I've seen some interesitng "object" storage models that manage large collections of files, but does anyone have a general purpose file system that can scale to the moon and still be affordable and resilient? If not, does anyone want to speculate as to what such a file system might look like?
 
->  Jacob
 
 


From: cloud-c...@googlegroups.com on behalf of Peglar, Robert
Sent: Fri 9/4/2009 6:42 AM
To: cloud-c...@googlegroups.com
Subject: [ Cloud Computing ] Re: Build your own storage - blog from BackBlaze

>>> If you know for certain your data is corrupted

 

And therein lies the rub.

 

Lack of DIF at petabyte-scale does indeed damn it for integrity.  You are correct, there are even more checks beyond T10 DIF that could be done, but in terms of the actual SCSI CDB, DIF covers the 3 inputs that the initiator supplies; payload, address/length (and its subsequent V->P translation), and LUN.

 

As for market pricing, what value do you place on your data?  It’s really an exercise in risk management.  Look at it this way; how much would it cost you to recreate/restore that petabyte?  What is the time value of not having access to that petabyte?  If a petabyte of data is only worth $117,000 to you, that’s one thing.  For most companies, though, their petabyte is worth far, far more than that.

 

Then, there is the issue of storage performance – which is an entirely different (but related) topic.  Cost of space is one thing, cost of time is very much another.  There is absolutely no mention of performance in the post.

From the article:  “…When you strip away the marketing terms and fancy logos from any storage solution, data ends up on a hard drive.”

 

Can’t argue with that.  But what data?  The data that you think you wrote, at the address you think you wrote it to, at the LUN or ID you think you sent it to?  How do you know?

 

But let’s look a little deeper here.  They use two power supplies, 760W rated each.  It looks like the unit must have both supplies up to function, as they have subdivided duties.  Lose one supply, half your drives disappear, and if you lose half the drives in the scheme they use (see below) your box is dead.  Not very good if you have a halfway decent SLA.  But perhaps they are assuming cloud vendors will not have SLAs with teeth – which is certainly the case today.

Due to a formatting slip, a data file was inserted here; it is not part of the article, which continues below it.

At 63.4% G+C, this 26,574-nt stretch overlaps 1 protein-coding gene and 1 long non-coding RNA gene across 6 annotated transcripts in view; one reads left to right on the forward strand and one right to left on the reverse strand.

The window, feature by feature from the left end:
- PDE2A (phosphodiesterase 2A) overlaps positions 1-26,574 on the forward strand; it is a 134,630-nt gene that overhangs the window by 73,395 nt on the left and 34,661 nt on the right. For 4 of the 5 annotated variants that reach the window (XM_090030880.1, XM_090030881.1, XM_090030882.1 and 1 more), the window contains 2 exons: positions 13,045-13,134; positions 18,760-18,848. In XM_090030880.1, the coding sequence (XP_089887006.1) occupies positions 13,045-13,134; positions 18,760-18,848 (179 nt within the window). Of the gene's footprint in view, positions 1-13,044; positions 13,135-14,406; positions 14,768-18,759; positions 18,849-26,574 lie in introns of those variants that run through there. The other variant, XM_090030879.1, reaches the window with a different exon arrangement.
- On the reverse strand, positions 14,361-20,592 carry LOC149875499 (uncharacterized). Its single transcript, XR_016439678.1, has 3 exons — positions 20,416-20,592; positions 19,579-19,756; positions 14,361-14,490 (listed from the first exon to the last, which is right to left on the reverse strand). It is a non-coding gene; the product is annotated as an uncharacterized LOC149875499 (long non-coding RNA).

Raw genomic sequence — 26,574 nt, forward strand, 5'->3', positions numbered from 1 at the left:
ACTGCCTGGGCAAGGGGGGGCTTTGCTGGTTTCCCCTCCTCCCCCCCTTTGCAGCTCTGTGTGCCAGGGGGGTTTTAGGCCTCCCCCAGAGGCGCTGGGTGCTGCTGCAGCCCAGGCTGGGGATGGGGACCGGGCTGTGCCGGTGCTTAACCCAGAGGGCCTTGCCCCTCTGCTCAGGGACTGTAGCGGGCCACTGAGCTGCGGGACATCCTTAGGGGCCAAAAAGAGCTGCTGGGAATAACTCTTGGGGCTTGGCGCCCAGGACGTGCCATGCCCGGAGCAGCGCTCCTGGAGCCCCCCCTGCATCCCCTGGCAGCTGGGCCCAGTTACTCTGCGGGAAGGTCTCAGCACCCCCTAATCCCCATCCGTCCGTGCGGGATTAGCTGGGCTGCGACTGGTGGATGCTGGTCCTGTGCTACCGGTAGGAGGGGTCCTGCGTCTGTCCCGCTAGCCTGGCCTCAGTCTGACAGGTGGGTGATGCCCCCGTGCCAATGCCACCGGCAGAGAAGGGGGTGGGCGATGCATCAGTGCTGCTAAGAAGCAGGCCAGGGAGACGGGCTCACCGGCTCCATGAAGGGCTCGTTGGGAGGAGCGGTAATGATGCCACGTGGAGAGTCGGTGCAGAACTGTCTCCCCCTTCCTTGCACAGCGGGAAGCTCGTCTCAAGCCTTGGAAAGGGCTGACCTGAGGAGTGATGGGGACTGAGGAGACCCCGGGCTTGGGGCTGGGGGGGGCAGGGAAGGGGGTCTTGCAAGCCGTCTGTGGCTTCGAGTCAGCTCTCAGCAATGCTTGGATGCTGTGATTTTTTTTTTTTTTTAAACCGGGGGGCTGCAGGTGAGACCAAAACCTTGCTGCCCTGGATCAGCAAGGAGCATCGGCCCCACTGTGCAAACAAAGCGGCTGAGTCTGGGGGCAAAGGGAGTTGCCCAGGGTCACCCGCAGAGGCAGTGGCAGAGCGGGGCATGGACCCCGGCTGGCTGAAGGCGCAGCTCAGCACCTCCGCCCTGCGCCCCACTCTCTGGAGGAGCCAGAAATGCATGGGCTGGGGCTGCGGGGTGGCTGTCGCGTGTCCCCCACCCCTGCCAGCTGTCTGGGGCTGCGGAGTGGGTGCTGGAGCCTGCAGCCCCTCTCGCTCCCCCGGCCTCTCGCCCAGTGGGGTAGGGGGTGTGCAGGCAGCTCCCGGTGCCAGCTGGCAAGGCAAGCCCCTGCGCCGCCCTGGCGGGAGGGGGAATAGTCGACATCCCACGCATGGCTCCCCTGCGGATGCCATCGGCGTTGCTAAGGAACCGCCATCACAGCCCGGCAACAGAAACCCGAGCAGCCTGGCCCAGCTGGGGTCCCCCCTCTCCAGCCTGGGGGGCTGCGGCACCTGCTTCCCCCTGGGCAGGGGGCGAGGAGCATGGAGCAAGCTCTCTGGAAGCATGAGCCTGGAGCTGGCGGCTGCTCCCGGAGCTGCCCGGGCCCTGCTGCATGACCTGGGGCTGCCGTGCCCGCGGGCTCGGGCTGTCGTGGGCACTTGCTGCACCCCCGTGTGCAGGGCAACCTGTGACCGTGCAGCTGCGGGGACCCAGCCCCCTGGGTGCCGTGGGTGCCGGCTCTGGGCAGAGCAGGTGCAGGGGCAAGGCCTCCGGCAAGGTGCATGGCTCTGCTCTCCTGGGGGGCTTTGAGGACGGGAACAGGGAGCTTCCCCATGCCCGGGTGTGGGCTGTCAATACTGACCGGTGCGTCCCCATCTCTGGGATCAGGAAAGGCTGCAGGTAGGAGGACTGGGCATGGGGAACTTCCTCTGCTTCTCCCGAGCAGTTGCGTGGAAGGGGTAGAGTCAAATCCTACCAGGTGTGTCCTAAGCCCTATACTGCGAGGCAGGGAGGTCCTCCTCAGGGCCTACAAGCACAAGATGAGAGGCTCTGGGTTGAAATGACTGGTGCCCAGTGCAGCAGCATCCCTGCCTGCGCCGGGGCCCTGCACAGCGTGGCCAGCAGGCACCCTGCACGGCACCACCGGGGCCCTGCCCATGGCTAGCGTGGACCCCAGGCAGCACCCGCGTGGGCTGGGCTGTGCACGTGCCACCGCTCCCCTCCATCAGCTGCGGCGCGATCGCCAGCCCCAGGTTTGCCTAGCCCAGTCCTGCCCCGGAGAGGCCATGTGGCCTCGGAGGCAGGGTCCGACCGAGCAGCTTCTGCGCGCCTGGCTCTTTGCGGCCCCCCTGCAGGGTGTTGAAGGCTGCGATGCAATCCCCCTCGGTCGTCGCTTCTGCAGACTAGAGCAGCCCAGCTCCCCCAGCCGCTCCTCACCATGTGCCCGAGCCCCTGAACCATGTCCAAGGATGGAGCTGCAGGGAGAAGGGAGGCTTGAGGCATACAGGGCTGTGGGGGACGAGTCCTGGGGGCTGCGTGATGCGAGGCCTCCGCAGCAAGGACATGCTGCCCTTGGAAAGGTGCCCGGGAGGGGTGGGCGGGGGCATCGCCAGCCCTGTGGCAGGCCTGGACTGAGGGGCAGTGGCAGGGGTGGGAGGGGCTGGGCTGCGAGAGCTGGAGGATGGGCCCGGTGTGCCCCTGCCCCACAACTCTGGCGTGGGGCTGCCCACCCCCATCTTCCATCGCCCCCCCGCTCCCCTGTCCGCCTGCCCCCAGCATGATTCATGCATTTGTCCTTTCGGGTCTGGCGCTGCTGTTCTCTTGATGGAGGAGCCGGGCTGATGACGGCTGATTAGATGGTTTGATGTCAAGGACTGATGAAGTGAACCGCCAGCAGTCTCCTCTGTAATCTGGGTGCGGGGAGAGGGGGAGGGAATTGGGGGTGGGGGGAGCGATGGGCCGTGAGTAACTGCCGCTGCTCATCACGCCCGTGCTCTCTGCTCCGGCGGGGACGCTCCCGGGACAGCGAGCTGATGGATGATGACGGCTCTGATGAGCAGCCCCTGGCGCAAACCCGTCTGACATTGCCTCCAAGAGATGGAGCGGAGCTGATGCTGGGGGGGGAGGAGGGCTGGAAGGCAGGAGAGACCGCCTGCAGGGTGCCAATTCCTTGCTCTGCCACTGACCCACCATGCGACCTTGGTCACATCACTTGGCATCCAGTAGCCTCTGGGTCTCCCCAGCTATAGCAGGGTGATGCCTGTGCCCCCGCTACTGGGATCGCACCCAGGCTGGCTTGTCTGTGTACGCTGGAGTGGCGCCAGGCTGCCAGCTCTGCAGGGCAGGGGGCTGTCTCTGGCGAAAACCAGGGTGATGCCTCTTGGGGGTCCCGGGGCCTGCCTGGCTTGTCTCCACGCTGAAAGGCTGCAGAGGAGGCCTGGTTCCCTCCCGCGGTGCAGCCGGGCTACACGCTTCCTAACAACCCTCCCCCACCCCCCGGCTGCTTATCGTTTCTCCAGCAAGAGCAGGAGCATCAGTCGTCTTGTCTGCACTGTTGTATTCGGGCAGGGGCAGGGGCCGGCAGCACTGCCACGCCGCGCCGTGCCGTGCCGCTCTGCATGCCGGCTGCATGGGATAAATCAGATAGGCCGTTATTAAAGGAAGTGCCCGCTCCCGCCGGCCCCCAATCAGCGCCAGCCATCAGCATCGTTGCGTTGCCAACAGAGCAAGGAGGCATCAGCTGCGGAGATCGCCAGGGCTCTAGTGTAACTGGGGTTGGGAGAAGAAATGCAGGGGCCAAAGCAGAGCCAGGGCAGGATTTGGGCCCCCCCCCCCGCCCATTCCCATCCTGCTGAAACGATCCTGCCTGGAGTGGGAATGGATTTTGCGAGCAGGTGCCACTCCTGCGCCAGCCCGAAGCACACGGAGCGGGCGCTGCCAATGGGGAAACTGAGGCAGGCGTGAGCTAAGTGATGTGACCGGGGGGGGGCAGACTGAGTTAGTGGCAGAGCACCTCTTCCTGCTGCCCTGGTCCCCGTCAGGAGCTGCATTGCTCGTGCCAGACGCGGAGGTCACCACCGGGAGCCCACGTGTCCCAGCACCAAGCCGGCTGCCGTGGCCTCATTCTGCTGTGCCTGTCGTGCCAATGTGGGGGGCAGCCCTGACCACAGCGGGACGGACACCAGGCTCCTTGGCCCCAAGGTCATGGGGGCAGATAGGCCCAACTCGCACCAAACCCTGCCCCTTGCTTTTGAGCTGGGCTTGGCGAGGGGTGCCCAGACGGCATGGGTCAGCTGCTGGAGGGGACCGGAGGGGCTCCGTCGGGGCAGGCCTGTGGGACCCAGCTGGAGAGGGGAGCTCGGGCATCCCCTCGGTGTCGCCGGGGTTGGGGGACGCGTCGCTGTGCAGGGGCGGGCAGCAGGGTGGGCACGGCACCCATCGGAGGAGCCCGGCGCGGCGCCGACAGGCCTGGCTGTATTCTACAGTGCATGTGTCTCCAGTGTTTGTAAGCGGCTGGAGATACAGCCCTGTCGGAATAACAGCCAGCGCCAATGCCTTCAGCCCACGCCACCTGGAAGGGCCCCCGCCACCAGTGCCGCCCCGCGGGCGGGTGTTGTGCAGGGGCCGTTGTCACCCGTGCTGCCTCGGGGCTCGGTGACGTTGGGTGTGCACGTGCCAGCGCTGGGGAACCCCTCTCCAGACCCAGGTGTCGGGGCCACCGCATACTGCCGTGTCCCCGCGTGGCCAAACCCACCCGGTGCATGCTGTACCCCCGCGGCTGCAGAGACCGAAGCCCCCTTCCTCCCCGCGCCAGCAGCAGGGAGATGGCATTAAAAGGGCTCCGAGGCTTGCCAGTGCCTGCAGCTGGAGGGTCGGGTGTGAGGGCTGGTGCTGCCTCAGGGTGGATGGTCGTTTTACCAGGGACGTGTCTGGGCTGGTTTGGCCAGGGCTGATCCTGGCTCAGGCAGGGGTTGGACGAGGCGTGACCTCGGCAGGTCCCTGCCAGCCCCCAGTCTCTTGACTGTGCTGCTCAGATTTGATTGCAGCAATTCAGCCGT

Then there are disk rebuilds and sparing.  No hot spares configured, or at least described.  Looks like they do three sets of double parity 13+2.  So all drives are holding necessary information.  No mention of how one spares out a drive, so you have to assume entire unit downtime to replace a drives and allow a rebuild to begin.  Speaking of which, how long does that take?  Rebuilding a 1.5TB drive – and the SiL chipset they use cannot recognize white space, so they have to rebuild the entire drive – takes tens of hours, easily.  Have you ever rebuilt a drive from a 13+2 set?  It’s ugly.  I have to read 19.5 TB of data to rebuild a single 1.5TB drive.  How long does it take to read 19.5 TB of data?  Even if the box could write data at max speed to the spare, which is 120MB/sec or 432 GB/hour, it would take 4 hours.  But that doesn’t count the read time – and it takes 45 hours to read 19.5 TB of data @ 432 GB/hr – never mind the compute time needed to recalculate double parity on that entire set.  That’s the problem.

 

Then there is the mechanicals.  Quite literally, they use rubber bands to ‘dampen vibration’.  Now, that’s certainly novel, but I wouldn’t trust my data to that.  What’s next, duct tape?  I bet this box goes 30 rads easily on the vibration test.  They also mount all the drives in the same orientation, a sure-fire way to induce torque and stress.  I would also not want to be a drive in the rearmost group of 15, given their depiction of fans – and they use fans, not blowers. 

 

On average, they will lose 2 drives every year (4 per 100 per annum) and by year 5, it will probably rise to 6-8 per year, given their use of consumer-level drives.  So, over the course of 5 years, you may have to replace roughly half the drive population.  Did they mention that in their cost analysis?

 

Seagate themselves says this drive is not best adapted for array-based storage.  Look at their website for this drive and see their recommended applications – PCs, desktop (not array) RAID and personal external storage.  This is because of the duty cycle that these drives are built to.  Is this array powered on and active all the time?  Verbatim from the drive manual:

 

Normal I/O duty cycle for desktop personal computers. Operation at excessive I/O duty cycle may degrade product reliability.   

 

The paper mentions expense.  Sure, I am worried about expense too.  I am worried about the biggest expense of all – humans.   I need a server admin to manage and babysit this machine.  How many of these can one admin manage?  The answer is, much less than I would expect of a cloud storage array.  Management is completely by hand.  Compare to storage arrays which are intelligent and need no management beyond initial provisioning.